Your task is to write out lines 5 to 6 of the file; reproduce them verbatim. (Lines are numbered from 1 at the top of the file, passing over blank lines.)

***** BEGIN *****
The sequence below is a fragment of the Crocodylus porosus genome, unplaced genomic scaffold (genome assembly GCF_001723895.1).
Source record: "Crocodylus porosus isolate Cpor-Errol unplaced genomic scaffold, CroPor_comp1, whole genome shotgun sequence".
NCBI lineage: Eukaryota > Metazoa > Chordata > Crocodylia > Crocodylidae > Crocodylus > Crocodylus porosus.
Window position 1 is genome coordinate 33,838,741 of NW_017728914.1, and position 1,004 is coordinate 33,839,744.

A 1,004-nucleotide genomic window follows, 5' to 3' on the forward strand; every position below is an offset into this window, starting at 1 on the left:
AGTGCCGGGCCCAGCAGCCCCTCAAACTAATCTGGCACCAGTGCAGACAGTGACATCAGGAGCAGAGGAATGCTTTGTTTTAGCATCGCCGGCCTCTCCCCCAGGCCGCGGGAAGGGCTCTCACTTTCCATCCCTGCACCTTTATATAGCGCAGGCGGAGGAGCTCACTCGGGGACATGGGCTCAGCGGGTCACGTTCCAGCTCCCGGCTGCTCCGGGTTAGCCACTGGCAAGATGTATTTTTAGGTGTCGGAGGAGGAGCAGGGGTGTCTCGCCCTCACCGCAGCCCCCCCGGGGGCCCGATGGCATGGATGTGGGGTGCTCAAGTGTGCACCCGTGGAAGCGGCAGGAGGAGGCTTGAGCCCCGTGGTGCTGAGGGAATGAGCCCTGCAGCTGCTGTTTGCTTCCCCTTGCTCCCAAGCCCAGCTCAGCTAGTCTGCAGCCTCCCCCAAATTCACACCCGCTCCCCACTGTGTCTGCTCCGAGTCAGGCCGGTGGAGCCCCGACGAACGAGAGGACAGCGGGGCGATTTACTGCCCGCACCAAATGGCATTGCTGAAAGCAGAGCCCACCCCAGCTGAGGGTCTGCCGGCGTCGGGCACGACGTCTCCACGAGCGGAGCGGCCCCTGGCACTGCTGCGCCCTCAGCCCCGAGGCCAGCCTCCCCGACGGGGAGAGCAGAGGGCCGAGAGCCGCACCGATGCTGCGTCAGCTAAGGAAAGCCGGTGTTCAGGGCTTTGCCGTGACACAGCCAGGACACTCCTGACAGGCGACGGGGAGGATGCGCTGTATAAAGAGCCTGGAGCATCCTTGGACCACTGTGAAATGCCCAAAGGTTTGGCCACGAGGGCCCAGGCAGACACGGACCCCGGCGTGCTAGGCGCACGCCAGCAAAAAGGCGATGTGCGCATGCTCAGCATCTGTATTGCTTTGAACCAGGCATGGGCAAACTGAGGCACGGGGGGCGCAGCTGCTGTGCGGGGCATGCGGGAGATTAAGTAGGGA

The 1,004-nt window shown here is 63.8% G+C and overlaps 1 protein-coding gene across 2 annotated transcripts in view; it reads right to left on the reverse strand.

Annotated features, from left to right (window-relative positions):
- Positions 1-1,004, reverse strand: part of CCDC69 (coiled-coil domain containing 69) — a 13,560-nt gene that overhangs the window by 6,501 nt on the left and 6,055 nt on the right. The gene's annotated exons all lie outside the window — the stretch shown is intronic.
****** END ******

A 1,004-nucleotide genomic window follows, 5' to 3' on the forward strand; every position below is an offset into this window, starting at 1 on the left:
AGTGCCGGGCCCAGCAGCCCCTCAAACTAATCTGGCACCAGTGCAGACAGTGACATCAGGAGCAGAGGAATGCTTTGTTTTAGCATCGCCGGCCTCTCCCCCAGGCCGCGGGAAGGGCTCTCACTTTCCATCCCTGCACCTTTATATAGCGCAGGCGGAGGAGCTCACTCGGGGACATGGGCTCAGCGGGTCACGTTCCAGCTCCCGGCTGCTCCGGGTTAGCCACTGGCAAGATGTATTTTTAGGTGTCGGAGGAGGAGCAGGGGTGTCTCGCCCTCACCGCAGCCCCCCCGGGGGCCCGATGGCATGGATGTGGGGTGCTCAAGTGTGCACCCGTGGAAGCGGCAGGAGGAGGCTTGAGCCCCGTGGTGCTGAGGGAATGAGCCCTGCAGCTGCTGTTTGCTTCCCCTTGCTCCCAAGCCCAGCTCAGCTAGTCTGCAGCCTCCCCCAAATTCACACCCGCTCCCCACTGTGTCTGCTCCGAGTCAGGCCGGTGGAGCCCCGACGAACGAGAGGACAGCGGGGCGATTTACTGCCCGCACCAAATGGCATTGCTGAAAGCAGAGCCCACCCCAGCTGAGGGTCTGCCGGCGTCGGGCACGACGTCTCCACGAGCGGAGCGGCCCCTGGCACTGCTGCGCCCTCAGCCCCGAGGCCAGCCTCCCCGACGGGGAGAGCAGAGGGCCGAGAGCCGCACCGATGCTGCGTCAGCTAAGGAAAGCCGGTGTTCAGGGCTTTGCCGTGACACAGCCAGGACACTCCTGACAGGCGACGGGGAGGATGCGCTGTATAAAGAGCCTGGAGCATCCTTGGACCACTGTGAAATGCCCAAAGGTTTGGCCACGAGGGCCCAGGCAGACACGGACCCCGGCGTGCTAGGCGCACGCCAGCAAAAAGGCGATGTGCGCATGCTCAGCATCTGTATTGCTTTGAACCAGGCATGGGCAAACTGAGGCACGGGGGGCGCAGCTGCTGTGCGGGGCATGCGGGAGATTAAGTAGGGA